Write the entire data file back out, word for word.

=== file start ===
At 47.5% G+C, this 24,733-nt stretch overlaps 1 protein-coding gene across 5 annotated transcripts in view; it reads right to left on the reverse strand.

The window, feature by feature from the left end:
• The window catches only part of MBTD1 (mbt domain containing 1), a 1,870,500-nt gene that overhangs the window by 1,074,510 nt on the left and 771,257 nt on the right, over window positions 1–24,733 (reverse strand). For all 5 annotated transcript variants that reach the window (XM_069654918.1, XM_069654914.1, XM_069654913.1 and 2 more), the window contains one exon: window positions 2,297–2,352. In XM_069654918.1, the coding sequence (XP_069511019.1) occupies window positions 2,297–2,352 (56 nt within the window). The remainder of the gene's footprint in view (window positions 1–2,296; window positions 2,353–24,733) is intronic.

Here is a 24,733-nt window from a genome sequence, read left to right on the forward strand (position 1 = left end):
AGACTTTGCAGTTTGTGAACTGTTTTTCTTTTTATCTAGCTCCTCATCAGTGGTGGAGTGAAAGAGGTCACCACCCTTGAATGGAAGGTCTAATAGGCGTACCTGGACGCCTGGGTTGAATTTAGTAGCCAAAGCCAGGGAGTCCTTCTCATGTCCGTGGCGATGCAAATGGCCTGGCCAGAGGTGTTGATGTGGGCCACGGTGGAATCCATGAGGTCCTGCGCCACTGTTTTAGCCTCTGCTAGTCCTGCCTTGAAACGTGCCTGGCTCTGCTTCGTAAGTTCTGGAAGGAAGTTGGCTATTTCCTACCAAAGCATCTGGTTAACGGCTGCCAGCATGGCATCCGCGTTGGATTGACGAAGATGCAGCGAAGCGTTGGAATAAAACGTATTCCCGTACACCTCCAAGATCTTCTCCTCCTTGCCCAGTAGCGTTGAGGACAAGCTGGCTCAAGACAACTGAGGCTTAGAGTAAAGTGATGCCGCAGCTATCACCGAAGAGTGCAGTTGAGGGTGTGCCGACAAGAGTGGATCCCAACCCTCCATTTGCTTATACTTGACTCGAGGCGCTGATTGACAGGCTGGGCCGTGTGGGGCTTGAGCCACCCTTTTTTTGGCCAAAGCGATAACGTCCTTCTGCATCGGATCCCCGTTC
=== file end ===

At 47.5% G+C, this 24,733-nt stretch overlaps 1 protein-coding gene across 5 annotated transcripts in view; it reads right to left on the reverse strand.

The window, feature by feature from the left end:
• The window catches only part of MBTD1 (mbt domain containing 1), a 1,870,500-nt gene that overhangs the window by 1,074,510 nt on the left and 771,257 nt on the right, over window positions 1–24,733 (reverse strand). For all 5 annotated transcript variants that reach the window (XM_069654918.1, XM_069654914.1, XM_069654913.1 and 2 more), the window contains one exon: window positions 2,297–2,352. In XM_069654918.1, the coding sequence (XP_069511019.1) occupies window positions 2,297–2,352 (56 nt within the window). The remainder of the gene's footprint in view (window positions 1–2,296; window positions 2,353–24,733) is intronic.

Here is a 24,733-nt window from a genome sequence, read left to right on the forward strand (position 1 = left end):
AGACTTTGCAGTTTGTGAACTGTTTTTCTTTTTATCTAGCTCCTCATCAGTGGTGGAGTGAAAGAGGTCACCACCCTTGAATGGAAGGTCTAATAGGCGTACCTGGACGCCTGGGTTGAATTTAGTAGCCAAAGCCAGGGAGTCCTTCTCATGTCCGTGGCGATGCAAATGGCCTGGCCAGAGGTGTTGATGTGGGCCACGGTGGAATCCATGAGGTCCTGCGCCACTGTTTTAGCCTCTGCTAGTCCTGCCTTGAAACGTGCCTGGCTCTGCTTCGTAAGTTCTGGAAGGAAGTTGGCTATTTCCTACCAAAGCATCTGGTTAACGGCTGCCAGCATGGCATCCGCGTTGGATTGACGAAGATGCAGCGAAGCGTTGGAATAAAACGTATTCCCGTACACCTCCAAGATCTTCTCCTCCTTGCCCAGTAGCGTTGAGGACAAGCTGGCTCAAGACAACTGAGGCTTAGAGTAAAGTGATGCCGCAGCTATCACCGAAGAGTGCAGTTGAGGGTGTGCCGACAAGAGTGGATCCCAACCCTCCATTTGCTTATACTTGACTCGAGGCGCTGATTGACAGGCTGGGCCGTGTGGGGCTTGAGCCACCCTTTTTTTGGCCAAAGCGATAACGTCCTTCTGCATCGGATCCCCGTTC